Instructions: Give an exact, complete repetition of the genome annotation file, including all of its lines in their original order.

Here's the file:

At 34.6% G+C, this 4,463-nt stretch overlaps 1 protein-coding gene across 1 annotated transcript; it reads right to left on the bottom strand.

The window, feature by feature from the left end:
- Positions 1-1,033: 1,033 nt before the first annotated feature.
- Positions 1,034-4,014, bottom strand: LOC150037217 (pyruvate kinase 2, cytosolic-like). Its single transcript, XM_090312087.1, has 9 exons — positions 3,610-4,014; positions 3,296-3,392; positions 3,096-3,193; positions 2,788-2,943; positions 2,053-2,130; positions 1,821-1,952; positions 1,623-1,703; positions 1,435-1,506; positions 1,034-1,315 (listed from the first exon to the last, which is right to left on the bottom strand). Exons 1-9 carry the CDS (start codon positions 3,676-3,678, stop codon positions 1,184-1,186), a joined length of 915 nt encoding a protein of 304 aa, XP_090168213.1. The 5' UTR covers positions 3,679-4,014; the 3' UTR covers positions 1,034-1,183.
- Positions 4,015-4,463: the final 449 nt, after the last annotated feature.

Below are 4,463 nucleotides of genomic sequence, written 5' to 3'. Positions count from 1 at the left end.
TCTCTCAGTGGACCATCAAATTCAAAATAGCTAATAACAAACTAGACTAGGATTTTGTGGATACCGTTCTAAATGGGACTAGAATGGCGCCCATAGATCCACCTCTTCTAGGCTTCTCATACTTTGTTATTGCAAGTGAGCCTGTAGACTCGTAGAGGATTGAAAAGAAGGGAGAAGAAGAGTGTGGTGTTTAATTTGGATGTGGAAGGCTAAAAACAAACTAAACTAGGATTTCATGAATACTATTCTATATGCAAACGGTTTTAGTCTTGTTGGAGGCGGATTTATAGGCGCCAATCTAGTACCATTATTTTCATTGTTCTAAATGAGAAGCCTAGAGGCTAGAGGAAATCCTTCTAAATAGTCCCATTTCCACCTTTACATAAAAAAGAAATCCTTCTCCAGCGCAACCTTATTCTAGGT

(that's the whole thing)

At 34.6% G+C, this 4,463-nt stretch overlaps 1 protein-coding gene across 1 annotated transcript; it reads right to left on the bottom strand.

The window, feature by feature from the left end:
- Positions 1-1,033: 1,033 nt before the first annotated feature.
- Positions 1,034-4,014, bottom strand: LOC150037217 (pyruvate kinase 2, cytosolic-like). Its single transcript, XM_090312087.1, has 9 exons — positions 3,610-4,014; positions 3,296-3,392; positions 3,096-3,193; positions 2,788-2,943; positions 2,053-2,130; positions 1,821-1,952; positions 1,623-1,703; positions 1,435-1,506; positions 1,034-1,315 (listed from the first exon to the last, which is right to left on the bottom strand). Exons 1-9 carry the CDS (start codon positions 3,676-3,678, stop codon positions 1,184-1,186), a joined length of 915 nt encoding a protein of 304 aa, XP_090168213.1. The 5' UTR covers positions 3,679-4,014; the 3' UTR covers positions 1,034-1,183.
- Positions 4,015-4,463: the final 449 nt, after the last annotated feature.

Below are 4,463 nucleotides of genomic sequence, written 5' to 3'. Positions count from 1 at the left end.
TCTCTCAGTGGACCATCAAATTCAAAATAGCTAATAACAAACTAGACTAGGATTTTGTGGATACCGTTCTAAATGGGACTAGAATGGCGCCCATAGATCCACCTCTTCTAGGCTTCTCATACTTTGTTATTGCAAGTGAGCCTGTAGACTCGTAGAGGATTGAAAAGAAGGGAGAAGAAGAGTGTGGTGTTTAATTTGGATGTGGAAGGCTAAAAACAAACTAAACTAGGATTTCATGAATACTATTCTATATGCAAACGGTTTTAGTCTTGTTGGAGGCGGATTTATAGGCGCCAATCTAGTACCATTATTTTCATTGTTCTAAATGAGAAGCCTAGAGGCTAGAGGAAATCCTTCTAAATAGTCCCATTTCCACCTTTACATAAAAAAGAAATCCTTCTCCAGCGCAACCTTATTCTAGGT